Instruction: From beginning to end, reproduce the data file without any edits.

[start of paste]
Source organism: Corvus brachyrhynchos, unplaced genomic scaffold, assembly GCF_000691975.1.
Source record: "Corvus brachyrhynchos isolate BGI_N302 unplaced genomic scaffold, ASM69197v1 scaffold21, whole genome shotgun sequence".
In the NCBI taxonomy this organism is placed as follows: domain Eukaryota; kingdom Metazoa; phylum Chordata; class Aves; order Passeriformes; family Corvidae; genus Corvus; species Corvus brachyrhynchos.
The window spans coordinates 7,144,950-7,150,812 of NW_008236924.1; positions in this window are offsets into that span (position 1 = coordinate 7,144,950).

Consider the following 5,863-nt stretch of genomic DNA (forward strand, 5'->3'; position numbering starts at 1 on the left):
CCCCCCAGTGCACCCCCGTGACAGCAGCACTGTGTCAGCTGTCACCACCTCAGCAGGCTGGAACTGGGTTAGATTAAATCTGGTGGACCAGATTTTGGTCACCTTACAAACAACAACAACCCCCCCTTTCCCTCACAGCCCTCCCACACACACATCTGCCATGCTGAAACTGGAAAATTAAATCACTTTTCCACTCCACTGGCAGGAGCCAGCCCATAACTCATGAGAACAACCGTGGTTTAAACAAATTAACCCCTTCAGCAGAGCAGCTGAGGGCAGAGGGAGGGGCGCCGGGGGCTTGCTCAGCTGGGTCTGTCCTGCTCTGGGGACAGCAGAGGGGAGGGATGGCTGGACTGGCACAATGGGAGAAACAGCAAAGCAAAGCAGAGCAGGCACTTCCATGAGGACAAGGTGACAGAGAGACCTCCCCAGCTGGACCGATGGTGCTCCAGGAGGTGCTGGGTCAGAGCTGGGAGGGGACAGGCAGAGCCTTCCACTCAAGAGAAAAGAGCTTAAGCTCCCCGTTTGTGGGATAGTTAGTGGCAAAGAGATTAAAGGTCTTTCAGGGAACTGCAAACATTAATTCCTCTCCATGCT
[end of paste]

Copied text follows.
Source organism: Corvus brachyrhynchos, unplaced genomic scaffold, assembly GCF_000691975.1.
Source record: "Corvus brachyrhynchos isolate BGI_N302 unplaced genomic scaffold, ASM69197v1 scaffold21, whole genome shotgun sequence".
In the NCBI taxonomy this organism is placed as follows: domain Eukaryota; kingdom Metazoa; phylum Chordata; class Aves; order Passeriformes; family Corvidae; genus Corvus; species Corvus brachyrhynchos.
The window spans coordinates 7,144,950-7,150,812 of NW_008236924.1; positions in this window are offsets into that span (position 1 = coordinate 7,144,950).

Consider the following 5,863-nt stretch of genomic DNA (forward strand, 5'->3'; position numbering starts at 1 on the left):
CCCCCCAGTGCACCCCCGTGACAGCAGCACTGTGTCAGCTGTCACCACCTCAGCAGGCTGGAACTGGGTTAGATTAAATCTGGTGGACCAGATTTTGGTCACCTTACAAACAACAACAACCCCCCCTTTCCCTCACAGCCCTCCCACACACACATCTGCCATGCTGAAACTGGAAAATTAAATCACTTTTCCACTCCACTGGCAGGAGCCAGCCCATAACTCATGAGAACAACCGTGGTTTAAACAAATTAACCCCTTCAGCAGAGCAGCTGAGGGCAGAGGGAGGGGCGCCGGGGGCTTGCTCAGCTGGGTCTGTCCTGCTCTGGGGACAGCAGAGGGGAGGGATGGCTGGACTGGCACAATGGGAGAAACAGCAAAGCAAAGCAGAGCAGGCACTTCCATGAGGACAAGGTGACAGAGAGACCTCCCCAGCTGGACCGATGGTGCTCCAGGAGGTGCTGGGTCAGAGCTGGGAGGGGACAGGCAGAGCCTTCCACTCAAGAGAAAAGAGCTTAAGCTCCCCGTTTGTGGGATAGTTAGTGGCAAAGAGATTAAAGGTCTTTCAGGGAACTGCAAACATTAATTCCTCTCCATGCT